The Oakland City Auditor’s Office under Brenda Roberts reports that between 2013 and 2017, the City of Oakland collected $281 million in taxes from local business owners. Of that $281 million, it was determined that $712,000 (less than 1% of the total) should be refunded due to overpayments. Despite the relatively small number of refunds to be processed, it took the City between three months to one year to process them. While business refunds represent an extremely small portion of the City’s total taxes collected and its overall budget, refunds owed to business owners may significantly impact their budgets and operations. In some cases of extreme overpayment, untimely refunds can hurt businesses’ ability to sustain themselves.
The City’s Municipal Code permits business owners to request a refund of taxes paid “…whenever the amount of any tax, penalty or interest has been, due solely to a clerical, accounting or mathematical error, erroneously paid to, collected or received by the City…”. Oakland Auditor Brenda Roberts noted, “our City has a responsibility to ensure tax overpayment or payments made in error are refunded to our taxpayers on time. Increasing efficiency is essential, especially with the influx of new businesses in Oakland.”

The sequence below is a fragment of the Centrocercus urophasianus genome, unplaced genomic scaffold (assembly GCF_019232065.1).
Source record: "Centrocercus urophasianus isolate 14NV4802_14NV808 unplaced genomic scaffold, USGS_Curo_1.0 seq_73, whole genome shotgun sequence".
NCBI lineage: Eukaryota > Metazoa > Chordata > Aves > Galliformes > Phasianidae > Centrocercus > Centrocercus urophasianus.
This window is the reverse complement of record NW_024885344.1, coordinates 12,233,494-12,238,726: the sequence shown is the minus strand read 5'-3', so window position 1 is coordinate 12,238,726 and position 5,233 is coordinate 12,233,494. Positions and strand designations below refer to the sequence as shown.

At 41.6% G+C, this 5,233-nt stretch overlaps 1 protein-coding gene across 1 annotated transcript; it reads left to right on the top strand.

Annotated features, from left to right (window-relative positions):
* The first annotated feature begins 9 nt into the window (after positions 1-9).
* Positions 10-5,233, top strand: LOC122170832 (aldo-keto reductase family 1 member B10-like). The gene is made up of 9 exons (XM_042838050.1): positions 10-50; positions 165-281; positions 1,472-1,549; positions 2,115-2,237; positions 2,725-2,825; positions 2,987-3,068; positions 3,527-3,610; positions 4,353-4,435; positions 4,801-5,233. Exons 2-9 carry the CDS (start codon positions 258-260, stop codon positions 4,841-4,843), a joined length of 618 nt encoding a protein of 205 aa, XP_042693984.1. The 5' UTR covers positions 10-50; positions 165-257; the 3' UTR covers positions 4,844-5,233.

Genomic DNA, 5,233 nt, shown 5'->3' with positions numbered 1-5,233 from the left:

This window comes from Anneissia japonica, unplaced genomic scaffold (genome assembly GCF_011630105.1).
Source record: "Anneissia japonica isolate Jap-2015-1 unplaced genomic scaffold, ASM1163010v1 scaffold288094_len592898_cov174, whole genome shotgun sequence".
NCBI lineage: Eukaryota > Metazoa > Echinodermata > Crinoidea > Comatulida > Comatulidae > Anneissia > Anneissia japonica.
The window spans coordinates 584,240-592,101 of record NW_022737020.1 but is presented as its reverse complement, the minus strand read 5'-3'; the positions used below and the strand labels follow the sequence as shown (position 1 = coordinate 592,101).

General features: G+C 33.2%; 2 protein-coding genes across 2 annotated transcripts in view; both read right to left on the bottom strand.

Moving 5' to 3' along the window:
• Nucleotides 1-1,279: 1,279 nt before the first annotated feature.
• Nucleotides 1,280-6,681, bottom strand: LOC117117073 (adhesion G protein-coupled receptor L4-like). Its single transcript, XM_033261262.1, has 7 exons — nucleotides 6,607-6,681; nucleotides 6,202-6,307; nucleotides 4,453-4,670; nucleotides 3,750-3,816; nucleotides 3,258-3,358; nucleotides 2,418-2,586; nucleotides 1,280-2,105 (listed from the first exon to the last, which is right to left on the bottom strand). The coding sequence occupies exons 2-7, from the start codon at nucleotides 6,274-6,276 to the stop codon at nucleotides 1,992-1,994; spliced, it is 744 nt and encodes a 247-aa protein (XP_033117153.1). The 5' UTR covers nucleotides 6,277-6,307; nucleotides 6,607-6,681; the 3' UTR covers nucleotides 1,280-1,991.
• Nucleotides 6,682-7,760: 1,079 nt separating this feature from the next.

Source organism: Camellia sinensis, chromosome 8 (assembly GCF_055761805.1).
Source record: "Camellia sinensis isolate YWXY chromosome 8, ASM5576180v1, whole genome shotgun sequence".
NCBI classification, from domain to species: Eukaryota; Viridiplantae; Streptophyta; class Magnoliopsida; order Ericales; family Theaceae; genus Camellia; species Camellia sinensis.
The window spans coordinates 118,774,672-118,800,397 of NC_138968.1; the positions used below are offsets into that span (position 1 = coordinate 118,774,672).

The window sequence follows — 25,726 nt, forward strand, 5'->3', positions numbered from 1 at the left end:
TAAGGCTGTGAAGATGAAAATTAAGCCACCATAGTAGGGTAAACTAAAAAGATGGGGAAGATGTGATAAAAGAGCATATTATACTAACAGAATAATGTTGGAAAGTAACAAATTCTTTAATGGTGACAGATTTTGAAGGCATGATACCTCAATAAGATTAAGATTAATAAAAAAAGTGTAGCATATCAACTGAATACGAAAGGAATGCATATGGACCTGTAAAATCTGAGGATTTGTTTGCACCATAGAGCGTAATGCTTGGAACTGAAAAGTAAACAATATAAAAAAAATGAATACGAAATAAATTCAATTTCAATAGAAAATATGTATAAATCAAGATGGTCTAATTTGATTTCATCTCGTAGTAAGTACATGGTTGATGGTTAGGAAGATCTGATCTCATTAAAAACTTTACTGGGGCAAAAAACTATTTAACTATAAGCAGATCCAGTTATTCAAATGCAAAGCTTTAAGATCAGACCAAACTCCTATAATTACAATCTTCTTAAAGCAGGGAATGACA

The Municipal Code requires the Office of the City Auditor to audit business tax refunds for accuracy and appropriate approval. The audit staff reviewed refunds paid between and including fiscal years 2013-14 through 2016-17. The audit found the Department of Finance issued refunds accurately, in compliance with the Municipal Code, but it also identified ways to improve customer services to provide better guidance to taxpayers requesting refunds of taxes. The audit recommends updating taxpayer forms and procedures and restricting the City’s taxpayer system from accepting generic staff usernames, which could result in misuse or fraud.
The City implemented a new taxpayer system, called HdL, in December of 2016. To identify tax overpayments quickly, the City just initiated a pilot program in the new system, but it is still in the test phase and the official rollout date has yet to be determined.
While the new system will help identify payment errors, Auditor Brenda Roberts felt compelled to offer the Finance Department additional suggestions for even greater efficiency and improved customer service. These included offering taxpayer materials in other languages to meet the needs of Oakland’s non-English speaking community, encouraging the Finance Department to provide notices of receipt to taxpayers once their refund filings are submitted, and updating the City’s Business Tax Declaration Form to provide clear and concise taxpayer instructions on how to calculate business taxes, ultimately reducing the likelihood of errors.
To read the full audit report please visit: